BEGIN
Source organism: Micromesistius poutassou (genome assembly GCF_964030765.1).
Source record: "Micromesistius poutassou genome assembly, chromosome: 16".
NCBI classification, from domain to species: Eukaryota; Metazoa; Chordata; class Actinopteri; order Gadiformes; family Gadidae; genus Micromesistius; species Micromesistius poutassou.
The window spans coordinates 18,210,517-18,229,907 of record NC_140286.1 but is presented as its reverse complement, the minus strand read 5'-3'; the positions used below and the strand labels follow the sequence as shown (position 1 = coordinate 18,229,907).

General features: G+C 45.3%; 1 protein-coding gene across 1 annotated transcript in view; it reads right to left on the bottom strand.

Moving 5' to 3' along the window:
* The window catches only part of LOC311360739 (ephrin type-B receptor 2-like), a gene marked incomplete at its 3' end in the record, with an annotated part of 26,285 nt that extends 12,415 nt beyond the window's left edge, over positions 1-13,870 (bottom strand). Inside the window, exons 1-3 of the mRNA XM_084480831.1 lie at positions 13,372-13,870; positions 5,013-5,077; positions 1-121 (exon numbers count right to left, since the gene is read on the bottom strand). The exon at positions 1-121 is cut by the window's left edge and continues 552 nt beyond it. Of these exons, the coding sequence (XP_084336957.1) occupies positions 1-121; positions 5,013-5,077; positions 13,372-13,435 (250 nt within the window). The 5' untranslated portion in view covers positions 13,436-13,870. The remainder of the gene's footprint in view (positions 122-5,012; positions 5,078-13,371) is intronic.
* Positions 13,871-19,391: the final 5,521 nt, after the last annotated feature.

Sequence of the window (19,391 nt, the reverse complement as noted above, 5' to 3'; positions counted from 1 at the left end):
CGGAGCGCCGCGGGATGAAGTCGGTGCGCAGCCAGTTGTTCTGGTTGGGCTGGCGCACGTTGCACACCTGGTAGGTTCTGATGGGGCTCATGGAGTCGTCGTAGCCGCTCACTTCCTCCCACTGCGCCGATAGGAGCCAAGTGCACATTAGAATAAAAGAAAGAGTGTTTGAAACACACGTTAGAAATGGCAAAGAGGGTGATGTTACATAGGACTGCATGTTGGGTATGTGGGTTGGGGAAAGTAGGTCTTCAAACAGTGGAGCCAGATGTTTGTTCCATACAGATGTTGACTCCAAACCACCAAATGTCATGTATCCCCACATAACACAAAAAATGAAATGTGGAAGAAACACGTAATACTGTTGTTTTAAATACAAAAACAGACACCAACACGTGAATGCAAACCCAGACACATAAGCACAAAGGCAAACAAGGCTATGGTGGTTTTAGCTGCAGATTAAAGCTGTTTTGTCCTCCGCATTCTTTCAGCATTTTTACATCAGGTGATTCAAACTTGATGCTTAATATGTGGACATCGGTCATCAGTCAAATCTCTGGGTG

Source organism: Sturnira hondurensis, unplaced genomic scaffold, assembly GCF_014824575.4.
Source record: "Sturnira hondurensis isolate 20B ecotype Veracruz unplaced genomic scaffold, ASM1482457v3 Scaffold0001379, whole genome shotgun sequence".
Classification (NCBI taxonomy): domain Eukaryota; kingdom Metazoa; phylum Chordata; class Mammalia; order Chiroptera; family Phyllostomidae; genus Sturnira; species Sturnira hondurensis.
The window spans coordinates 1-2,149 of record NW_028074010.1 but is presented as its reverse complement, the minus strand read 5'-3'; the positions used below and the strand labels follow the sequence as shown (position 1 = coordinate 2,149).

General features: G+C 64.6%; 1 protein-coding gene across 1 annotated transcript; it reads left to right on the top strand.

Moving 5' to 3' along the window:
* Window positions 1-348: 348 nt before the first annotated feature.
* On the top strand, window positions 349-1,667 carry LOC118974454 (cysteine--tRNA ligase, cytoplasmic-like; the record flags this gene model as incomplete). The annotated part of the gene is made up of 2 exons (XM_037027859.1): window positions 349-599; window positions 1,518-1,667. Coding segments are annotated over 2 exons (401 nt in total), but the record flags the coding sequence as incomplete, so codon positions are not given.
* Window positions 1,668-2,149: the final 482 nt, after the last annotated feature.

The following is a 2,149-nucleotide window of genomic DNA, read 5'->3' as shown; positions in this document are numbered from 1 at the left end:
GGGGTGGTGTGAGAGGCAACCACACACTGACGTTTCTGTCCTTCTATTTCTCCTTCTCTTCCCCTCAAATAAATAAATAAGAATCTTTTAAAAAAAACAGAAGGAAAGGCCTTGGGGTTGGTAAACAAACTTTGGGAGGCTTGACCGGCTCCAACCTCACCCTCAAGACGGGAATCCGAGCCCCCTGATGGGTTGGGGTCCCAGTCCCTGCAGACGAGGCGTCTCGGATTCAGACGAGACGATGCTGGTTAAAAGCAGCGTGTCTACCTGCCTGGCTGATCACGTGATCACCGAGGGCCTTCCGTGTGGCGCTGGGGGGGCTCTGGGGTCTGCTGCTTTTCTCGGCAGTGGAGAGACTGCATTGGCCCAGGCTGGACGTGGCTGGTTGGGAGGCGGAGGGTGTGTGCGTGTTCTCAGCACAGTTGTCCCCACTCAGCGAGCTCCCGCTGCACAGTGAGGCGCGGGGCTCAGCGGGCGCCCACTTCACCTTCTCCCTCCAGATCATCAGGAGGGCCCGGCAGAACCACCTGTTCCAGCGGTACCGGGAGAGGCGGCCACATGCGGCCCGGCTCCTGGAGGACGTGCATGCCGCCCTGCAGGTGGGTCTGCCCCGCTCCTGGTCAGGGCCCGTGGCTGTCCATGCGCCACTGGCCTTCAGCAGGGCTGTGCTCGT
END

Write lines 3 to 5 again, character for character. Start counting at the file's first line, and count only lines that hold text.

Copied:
NCBI classification, from domain to species: Eukaryota; Metazoa; Chordata; class Actinopteri; order Gadiformes; family Gadidae; genus Micromesistius; species Micromesistius poutassou.
The window spans coordinates 18,210,517-18,229,907 of record NC_140286.1 but is presented as its reverse complement, the minus strand read 5'-3'; the positions used below and the strand labels follow the sequence as shown (position 1 = coordinate 18,229,907).

General features: G+C 45.3%; 1 protein-coding gene across 1 annotated transcript in view; it reads right to left on the bottom strand.